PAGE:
7. D-ribose - One of the first supplements that really helped my fibromyalgia symptoms was d-ribose. Two studies by Dr. Jacob Teitelbaum found d-ribose was effective at reducing the fatigue of fibromyalgia and ME/CFS. (You can read about my own experience with d-ribose here.)

8. Kratom - In recent years, this Asian tree has gained popularity as a pain reliever and to help with opioid withdrawal. There’s a lot of debate over whether kratom is addictive, and it’s illegal in some states, but a growing number of my fellow fibro/Lyme warriors are successfully using it for pain. As with any treatment, I would encourage my readers to do their research so they can make an educated decision.

9. 5-HTP - My last fibromyalgia doctor was a big fan of 5-HTP (100-300 mg) to help with sleep and mood, but it isn’t recommended for those already taking prescription antidepressants.

10. GABA/glycine - Using GABA and glycine has improved my sleep so much! Together, these supplements cost over $20, but the bottles last for several months, making it a cheap sleep remedy. Like 5-HTP, they shouldn’t be used by people on prescription antidepressants. (You can read about my experience with GABA/glycine here.)

11. Serrapeptase - Part of what makes Lyme so difficult to treat is that it hides in biofilm, a sticky substance that prevents the immune system and antibiotics/herbs from being able to reach and kill the bacteria. Serrapeptase is one of the most popular biofilm busters, and fortunately, it is relatively inexpensive as supplements go. Serrapeptase may also be helpful for fibromyalgia.

12. Electrolyte Stamina Power Pak - Fatigue is a primary symptom for both fibromyalgia and Lyme. Some days I feel like there’s a giant vacuum cleaner sucking out all of my life force. When that feeling strikes, I reach for a packet of Electrolyte Stamina Power Pak. It’s similar to Emergen-C but the ingredients are a tad bit cleaner. I usually feel more energized within a few minutes of drinking it. (You can view my full review here.)

Topical treatments

13. Topical magnesium - In addition to supplementing with magnesium, I also use topical magnesium lotion, which is great for relieving muscle aches, calming restless legs and reducing the burning in my feet from neuropathy. Over the last few months, I’ve fallen in love with Elepure Magnesium Lotion. Ancient Minerals is another brand frequently recommended in the fibromyalgia community, but it costs more than $20. I also just recently had a reader recommend ProCure Epsom Salt Rub, which is sold at Walmart near the Epsom salt.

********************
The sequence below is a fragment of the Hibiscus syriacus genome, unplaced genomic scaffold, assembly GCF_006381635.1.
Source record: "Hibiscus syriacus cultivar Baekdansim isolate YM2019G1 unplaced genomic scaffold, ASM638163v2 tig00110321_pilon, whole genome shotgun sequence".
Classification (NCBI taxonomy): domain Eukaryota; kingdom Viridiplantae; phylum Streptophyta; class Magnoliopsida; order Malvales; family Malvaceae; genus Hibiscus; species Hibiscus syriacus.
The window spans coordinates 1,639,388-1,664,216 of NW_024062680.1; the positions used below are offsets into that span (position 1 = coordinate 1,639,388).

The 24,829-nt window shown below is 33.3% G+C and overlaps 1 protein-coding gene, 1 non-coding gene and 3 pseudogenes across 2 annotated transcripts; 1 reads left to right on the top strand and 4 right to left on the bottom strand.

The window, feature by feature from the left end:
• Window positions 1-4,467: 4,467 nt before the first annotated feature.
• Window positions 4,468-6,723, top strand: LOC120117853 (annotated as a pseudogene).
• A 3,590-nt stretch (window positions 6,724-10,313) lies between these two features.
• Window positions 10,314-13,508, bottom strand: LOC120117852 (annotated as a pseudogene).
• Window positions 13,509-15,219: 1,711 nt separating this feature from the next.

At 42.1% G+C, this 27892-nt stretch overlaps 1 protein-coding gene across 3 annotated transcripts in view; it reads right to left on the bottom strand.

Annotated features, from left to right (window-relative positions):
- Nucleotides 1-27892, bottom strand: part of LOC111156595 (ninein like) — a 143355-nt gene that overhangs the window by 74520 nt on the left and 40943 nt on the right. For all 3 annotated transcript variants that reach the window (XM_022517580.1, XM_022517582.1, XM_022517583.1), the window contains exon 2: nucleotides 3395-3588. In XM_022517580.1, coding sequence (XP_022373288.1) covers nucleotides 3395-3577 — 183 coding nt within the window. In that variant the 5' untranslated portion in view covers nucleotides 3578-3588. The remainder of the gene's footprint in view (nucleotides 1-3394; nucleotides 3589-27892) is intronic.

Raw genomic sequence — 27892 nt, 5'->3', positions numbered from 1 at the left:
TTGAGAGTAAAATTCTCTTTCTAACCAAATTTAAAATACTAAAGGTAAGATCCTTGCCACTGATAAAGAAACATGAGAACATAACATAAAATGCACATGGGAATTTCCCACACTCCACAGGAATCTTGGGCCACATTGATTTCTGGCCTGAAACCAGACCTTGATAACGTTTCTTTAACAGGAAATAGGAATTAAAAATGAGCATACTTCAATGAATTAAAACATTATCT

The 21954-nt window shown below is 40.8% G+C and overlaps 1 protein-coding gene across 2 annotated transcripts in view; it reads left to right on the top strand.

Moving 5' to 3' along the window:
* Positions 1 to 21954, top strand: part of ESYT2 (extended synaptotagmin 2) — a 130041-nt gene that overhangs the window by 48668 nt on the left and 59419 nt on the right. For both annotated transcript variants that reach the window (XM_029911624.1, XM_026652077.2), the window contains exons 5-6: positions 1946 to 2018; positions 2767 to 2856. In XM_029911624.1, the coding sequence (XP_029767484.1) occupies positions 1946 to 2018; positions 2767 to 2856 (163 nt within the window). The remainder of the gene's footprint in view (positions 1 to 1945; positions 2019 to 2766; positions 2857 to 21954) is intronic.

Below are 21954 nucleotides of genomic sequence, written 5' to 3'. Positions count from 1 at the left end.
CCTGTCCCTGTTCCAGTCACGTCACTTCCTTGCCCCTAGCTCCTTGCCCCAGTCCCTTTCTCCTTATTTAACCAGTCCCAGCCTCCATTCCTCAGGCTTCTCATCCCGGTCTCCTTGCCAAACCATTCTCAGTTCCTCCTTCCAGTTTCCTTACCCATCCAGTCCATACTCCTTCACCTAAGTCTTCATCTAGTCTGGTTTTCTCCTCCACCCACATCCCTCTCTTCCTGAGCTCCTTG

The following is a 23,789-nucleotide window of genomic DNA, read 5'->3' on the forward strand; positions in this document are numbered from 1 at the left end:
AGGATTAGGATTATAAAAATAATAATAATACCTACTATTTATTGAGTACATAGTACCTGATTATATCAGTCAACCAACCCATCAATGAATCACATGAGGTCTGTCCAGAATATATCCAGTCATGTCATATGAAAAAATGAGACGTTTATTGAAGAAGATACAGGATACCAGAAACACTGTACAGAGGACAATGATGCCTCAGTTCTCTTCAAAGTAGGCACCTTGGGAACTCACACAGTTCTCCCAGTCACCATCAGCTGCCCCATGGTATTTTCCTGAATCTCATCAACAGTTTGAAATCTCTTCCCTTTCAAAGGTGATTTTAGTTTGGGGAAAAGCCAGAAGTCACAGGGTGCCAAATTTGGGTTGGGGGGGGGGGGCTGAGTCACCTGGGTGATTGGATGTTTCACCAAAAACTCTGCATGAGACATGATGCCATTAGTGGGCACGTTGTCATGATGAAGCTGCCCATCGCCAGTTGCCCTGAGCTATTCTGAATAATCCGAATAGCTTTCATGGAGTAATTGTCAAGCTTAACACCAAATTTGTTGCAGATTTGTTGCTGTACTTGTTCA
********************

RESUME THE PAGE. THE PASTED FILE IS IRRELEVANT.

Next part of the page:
14. Two Old Goats Foot Balm - Neuropathy (i.e. burning, numbness, etc., especially in the extremities) is an extremely common symptom of fibromyalgia and tick-borne infections. Sometimes, my feet feel like they are on fire! When that happens, I reach for my container of Two Old Goats Foot Balm, which contains peppermint and other essential oils to cool the burning. Two Old Goats also makes a lotion that’s a favorite among some in the fibro community. It’s similar in formulation to the foot balm, but has a more liquid texture.

15. Peppermint essential oil - Another good nausea buster is peppermint essential oil. I add a couple of drops to my palm, rub my hands together and then bring my hands up to my nose and inhale. It definitely helps! 

16. Biofreeze - I was introduced to Biofreeze years ago by my then massage therapist who would use it on my back. Since then, it’s been my go-to product for localized pain. (Always wash your hands after using it because this stuff is potent, and you don’t want it to come into contact with any of your orifices!)

17. MyPainAway Fibro Cream - Fibro Cream didn’t personally work for me, but I’ve heard good things about it from others with fibromyalgia. (You can read more about it here.)

18. Epsom salt baths - I prefer showers myself, but there are hordes of people with fibromyalgia and/or Lyme who swear by Epsom salt baths. Epsom salts are great at relieving pain and relaxing tensed muscles, and also help with detox. The Dr. Teals brand is really popular and available at Walmart. If you hate baths like I do, you can also get some benefit by soaking your feet in Epsom salts. 

19. DMSO - I’ve only begun to research DMSO but it seems to be an underground favorite for pain relief. I would caution anyone, however, to research DMSO thoroughly before starting use. From what I’ve read, users have to be extremely careful about how it’s applied, and it needs to be diluted with some sort of carrier, like aloe vera gel or almond oil, in order to avoid skin irritation. I’ve also read that it causes users to smell like garlic.